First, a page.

A legislative solution to establish adequate supervision and control of both the production and supply of cannabis products in the Netherlands has been proposed. Cannabis, a substance with 'acceptable health risks', is especially suitable for regulation resembling the Alcohol Act as well as administrative supervision . Public order and public health form the basis for such regimes (already in place for alcohol).

Under this new law:

1. It won't be necessary for cannabis consumers to acquire cannabis from illegal sources.

2. The illegal importation and production of cannabis will become unprofitable.

3. Cannabis production for domestic markets will be changed into an industry in which many peo-ple can have respectable jobs.

4. Relief of the judicial system will be accomplished by means of a decrease in pressure concerning the policing, trial and punishment of drug cases involving cannabis.

5. Quality supervision will be established to prevent the supply of inferior cannabis products.

6. A tax structure, as for other goods and services, will be established.

7. Clearer and better functioning supervision and control of selling points will be achieved than is currently possible by means of the Triangle Committees.

8. A withdrawal of the domestic Dutch cannabis market and its players from the criminal sphere will be achieved.

9. Obligatory cooperation by selhng points with preventive information concerning the possible dangers of very frequent or excessive use of cannabis products can be accomplished and education for more sensible use patterns made.

The proposed regulation has a strong resemblance to the current Dutch alcohol catering system (i.e. bars), but in this law the production of cannabis is addressed as well. This choice was made because of the desire for regulation of the nature of premises where cannabis is sold as well as commercially produced.

The Dutch Ministry of Health, Welfare and Sports seems best suited to take responsibility for the execution of this act - a department of this ministry (Alcohol, Drugs and Tobacco) is already in place. [Note: a minimum THC content is specified so that the production of cannabis for non-recreational purposes (e.g. hemp?) is left out of this proposal.] A national hallmark will be required for selling points issued by the town government stating that the cannabis sold is under the control of the National Cannabis Agency.

This way public order, urban planning and the general character of a town can be respected.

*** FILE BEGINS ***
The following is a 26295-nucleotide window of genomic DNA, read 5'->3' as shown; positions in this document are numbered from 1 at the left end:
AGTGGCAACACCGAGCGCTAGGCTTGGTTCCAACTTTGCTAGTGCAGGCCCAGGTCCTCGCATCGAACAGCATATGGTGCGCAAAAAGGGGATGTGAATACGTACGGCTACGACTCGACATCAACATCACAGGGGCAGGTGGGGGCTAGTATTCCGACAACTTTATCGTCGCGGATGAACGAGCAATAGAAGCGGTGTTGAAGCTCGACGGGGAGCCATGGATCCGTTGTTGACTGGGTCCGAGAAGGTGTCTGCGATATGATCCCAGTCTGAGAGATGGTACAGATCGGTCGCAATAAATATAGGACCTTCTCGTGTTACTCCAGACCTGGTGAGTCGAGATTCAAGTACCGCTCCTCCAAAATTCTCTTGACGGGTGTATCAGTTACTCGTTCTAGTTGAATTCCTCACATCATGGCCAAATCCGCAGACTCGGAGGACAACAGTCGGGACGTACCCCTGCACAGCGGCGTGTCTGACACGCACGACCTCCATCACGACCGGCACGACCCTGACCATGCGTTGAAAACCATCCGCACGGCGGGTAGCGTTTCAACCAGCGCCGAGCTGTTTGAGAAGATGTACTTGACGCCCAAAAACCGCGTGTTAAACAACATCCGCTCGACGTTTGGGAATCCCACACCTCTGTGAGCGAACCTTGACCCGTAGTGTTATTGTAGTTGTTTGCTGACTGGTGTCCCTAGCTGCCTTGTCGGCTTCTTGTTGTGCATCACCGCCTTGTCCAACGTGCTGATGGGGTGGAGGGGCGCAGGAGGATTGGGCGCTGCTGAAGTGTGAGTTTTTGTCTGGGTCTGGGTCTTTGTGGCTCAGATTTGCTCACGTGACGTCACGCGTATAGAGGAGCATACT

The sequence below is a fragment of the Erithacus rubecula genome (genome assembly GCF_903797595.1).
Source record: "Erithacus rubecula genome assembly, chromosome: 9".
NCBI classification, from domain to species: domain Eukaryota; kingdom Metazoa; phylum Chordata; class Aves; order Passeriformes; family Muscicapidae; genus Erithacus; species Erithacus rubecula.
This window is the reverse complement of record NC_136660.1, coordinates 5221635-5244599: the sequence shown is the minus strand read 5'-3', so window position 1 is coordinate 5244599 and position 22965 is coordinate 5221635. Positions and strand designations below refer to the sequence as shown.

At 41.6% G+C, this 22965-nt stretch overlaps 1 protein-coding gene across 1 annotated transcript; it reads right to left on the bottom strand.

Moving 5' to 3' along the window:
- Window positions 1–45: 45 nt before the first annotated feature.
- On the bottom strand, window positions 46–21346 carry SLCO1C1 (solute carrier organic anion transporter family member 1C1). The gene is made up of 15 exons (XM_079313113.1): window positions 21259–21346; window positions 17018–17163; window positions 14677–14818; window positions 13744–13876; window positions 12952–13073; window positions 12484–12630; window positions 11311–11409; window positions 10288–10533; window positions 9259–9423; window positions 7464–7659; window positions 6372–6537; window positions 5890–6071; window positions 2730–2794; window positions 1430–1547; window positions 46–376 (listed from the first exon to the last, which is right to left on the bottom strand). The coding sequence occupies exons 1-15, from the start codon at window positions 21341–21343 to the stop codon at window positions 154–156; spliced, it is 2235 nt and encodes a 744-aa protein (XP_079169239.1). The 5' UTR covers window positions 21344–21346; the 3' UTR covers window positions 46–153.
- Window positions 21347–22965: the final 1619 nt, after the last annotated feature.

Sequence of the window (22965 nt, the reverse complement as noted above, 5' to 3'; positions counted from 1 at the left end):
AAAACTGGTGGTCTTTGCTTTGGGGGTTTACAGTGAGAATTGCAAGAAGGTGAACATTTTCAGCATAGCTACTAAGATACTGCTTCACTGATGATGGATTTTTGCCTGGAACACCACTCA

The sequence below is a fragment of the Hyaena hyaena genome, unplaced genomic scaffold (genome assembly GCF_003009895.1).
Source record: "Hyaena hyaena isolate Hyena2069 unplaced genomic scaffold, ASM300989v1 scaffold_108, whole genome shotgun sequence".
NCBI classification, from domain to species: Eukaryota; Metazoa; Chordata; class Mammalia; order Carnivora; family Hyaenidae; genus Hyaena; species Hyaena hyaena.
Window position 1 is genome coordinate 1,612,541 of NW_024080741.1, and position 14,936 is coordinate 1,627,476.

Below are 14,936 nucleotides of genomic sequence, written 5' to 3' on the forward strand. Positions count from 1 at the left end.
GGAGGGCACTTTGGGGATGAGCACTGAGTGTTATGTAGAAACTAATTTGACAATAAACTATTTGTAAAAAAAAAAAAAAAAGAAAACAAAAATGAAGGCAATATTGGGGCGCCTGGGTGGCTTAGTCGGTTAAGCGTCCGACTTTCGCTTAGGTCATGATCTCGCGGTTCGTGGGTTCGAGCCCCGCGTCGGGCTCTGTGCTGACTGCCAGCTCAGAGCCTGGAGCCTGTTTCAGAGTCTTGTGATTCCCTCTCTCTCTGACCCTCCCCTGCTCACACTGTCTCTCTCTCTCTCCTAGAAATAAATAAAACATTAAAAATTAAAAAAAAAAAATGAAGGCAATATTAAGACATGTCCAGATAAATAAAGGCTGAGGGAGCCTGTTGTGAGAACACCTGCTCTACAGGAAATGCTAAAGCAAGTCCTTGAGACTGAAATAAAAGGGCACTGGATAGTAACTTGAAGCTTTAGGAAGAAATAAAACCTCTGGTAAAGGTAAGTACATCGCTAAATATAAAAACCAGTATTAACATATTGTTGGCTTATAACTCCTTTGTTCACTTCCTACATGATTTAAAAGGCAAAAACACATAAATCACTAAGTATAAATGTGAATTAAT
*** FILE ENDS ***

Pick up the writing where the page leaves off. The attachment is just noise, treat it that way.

A licence for a production enterprise will be issued by an inspector thereby safeguarding the interests of both consumers and public health. Any production of more than ten cannabis plants will be considered 'commercial production' thereby enabling home production for personal consumption (up to 10 plants) to be excluded from the regulation. The exportation and importation of cannabis or cannabisproducts without a licence issued by the ministry will remain punishable with a prison sentence of up to 6 years.

Requirements for packaging concerning cannabis is included in the proposal so that consumers will be aware of the strength or quality of the cannabis offered. A minimum age of 18 years is proposed for the selling points (based on the new Dutch Civil Code legally defining 18 year olds as adults) .


Paragraph 285 of the Report of the International Narcotics Control Board of 1993 (United Nations Publication ISBN 92-1-148091-4) states that:

'The Board is confident that the government of the Netherlands will take the necessary measures to limit the cultivation of cannabis and the expansion of so-called coffeeshops, in which a person may purchase up to 30 grams of cannabis products '

Foreign governments and international drug organisations shouldbe aware of the current Dutch policy with respect to cannabis and the negative effects of criminalisation of cannabis on public health and the social position of users. This justifies the regulation of the current practice in the Netherlands. The Dutch cannabis policy is a corner-stone of overall Dutch drug policy aimed at decreasing the number of new hard drug users by a separation of markets. Therefore the regulation (as proposed) should be acceptable by the international narcotic authorities as long as the Dutch government combats and punishes illicit exportation.

In the context of the main narcotic treaty (the Single Convention of New York 1971 ), we believe that the Board expects the Dutch Government to regulate, i.e. Iimit, but not ban the production and sale of cannabis in the Netherlands. It is understood that the Board expects the Dutch government to do so in compliance with the Single Convention by means of a government agency or bureau taking control over these activities (section 28 juncto 23 Single Convention on Narcotic Drugs, 1961 and official Commentary of 1973 ) . It is exactly this that is being proposed in this new law. As the main objectives of this Convention are to fight addiction and illegal trade, allowing 'medical and scientific use of drugs' (Section 4 Single Convention), there is room for a policy emphasising what is best for public health in the Netherlands, as the Dutch constitution (section 22) demands of Dutch government.


This Dutch proposal (now being considered in the Netherlands) for the legal production and for local distribution of cannabis products must therefore be seen as a grand strategy for harm reduction extended to the political economy of the region. The recent Supreme Court rulings in Germany (depenalising importation of cannabis for personal use) may even provide a legal basis for bilateral negotiation of export arrangements and models ( or test cases ) for extending the rational regulatory control of cannabis throughout Europe.


This work is sponsored by the Foundation for Drug Policy and Human Rights, Amsterdam.

Mario Lap, The Netherlands Institute for Alcohol and Drugs, Utrecht, The Netherlands,


Ernest Drucker, Montefiore Medical Center/Albert Einstein College of Medicine, New York City, USA.